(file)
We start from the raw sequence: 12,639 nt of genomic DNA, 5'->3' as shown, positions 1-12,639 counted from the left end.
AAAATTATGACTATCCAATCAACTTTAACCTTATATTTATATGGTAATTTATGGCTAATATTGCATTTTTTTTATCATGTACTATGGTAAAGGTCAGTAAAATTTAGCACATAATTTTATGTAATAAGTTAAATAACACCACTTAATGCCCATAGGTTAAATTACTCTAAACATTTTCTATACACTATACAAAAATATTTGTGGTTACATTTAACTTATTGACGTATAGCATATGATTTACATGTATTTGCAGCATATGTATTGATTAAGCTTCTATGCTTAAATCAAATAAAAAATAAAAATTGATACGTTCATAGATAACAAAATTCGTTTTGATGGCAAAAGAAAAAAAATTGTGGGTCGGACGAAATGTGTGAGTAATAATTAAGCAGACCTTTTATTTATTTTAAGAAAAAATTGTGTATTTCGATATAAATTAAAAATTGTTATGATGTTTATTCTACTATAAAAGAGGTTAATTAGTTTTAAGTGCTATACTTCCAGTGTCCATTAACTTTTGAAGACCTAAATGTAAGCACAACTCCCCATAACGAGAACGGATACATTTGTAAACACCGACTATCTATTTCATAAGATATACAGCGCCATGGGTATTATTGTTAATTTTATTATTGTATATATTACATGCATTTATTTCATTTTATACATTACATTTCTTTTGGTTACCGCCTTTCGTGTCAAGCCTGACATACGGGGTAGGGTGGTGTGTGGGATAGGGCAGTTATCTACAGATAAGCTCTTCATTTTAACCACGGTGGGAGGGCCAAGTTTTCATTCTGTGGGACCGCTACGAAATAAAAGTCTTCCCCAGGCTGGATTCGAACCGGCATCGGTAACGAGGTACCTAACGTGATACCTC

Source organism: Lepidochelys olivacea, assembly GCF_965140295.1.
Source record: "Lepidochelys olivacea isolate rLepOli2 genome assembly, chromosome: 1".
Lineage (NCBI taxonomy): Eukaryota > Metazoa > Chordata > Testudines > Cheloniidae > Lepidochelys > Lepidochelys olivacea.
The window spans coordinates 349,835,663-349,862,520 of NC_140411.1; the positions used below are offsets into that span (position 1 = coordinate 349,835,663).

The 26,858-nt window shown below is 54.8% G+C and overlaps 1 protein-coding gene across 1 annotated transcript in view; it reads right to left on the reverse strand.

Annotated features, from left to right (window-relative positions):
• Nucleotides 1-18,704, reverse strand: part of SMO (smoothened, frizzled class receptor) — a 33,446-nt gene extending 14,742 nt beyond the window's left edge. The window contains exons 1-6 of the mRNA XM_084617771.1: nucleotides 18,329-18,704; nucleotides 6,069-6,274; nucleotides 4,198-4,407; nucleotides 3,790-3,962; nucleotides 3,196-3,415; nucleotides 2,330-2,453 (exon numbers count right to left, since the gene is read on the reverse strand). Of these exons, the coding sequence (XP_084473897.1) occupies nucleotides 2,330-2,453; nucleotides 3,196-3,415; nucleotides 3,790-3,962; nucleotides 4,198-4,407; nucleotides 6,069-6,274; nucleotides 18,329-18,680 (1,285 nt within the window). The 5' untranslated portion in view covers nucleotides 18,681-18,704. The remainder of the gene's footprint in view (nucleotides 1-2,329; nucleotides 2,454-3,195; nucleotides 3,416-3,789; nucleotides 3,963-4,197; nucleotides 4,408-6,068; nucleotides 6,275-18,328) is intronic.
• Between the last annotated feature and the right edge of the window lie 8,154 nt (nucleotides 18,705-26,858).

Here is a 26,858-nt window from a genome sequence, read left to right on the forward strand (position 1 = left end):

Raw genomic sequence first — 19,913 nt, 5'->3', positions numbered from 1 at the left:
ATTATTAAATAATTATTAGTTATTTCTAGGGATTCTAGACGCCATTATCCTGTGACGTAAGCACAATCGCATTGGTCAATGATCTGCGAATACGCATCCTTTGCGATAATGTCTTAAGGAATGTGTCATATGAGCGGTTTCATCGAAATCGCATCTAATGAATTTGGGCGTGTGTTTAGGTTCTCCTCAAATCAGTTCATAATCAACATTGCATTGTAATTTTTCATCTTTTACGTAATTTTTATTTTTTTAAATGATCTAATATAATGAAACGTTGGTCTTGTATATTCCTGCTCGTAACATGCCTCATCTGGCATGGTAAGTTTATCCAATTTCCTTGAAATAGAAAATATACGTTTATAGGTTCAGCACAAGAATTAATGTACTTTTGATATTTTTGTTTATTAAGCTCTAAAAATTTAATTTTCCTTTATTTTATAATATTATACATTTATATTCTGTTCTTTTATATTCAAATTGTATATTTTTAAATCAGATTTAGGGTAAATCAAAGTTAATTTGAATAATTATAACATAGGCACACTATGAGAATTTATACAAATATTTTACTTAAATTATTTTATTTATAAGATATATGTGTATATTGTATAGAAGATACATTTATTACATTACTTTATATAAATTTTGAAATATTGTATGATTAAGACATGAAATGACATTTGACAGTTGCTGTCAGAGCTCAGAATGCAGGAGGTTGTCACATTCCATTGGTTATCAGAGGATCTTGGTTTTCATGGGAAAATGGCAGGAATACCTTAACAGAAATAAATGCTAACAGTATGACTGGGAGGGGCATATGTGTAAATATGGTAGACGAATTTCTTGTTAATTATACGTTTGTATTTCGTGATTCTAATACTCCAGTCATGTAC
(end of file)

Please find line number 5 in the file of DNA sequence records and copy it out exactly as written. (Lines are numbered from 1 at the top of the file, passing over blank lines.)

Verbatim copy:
Lineage (NCBI taxonomy): Eukaryota > Metazoa > Chordata > Testudines > Cheloniidae > Lepidochelys > Lepidochelys olivacea.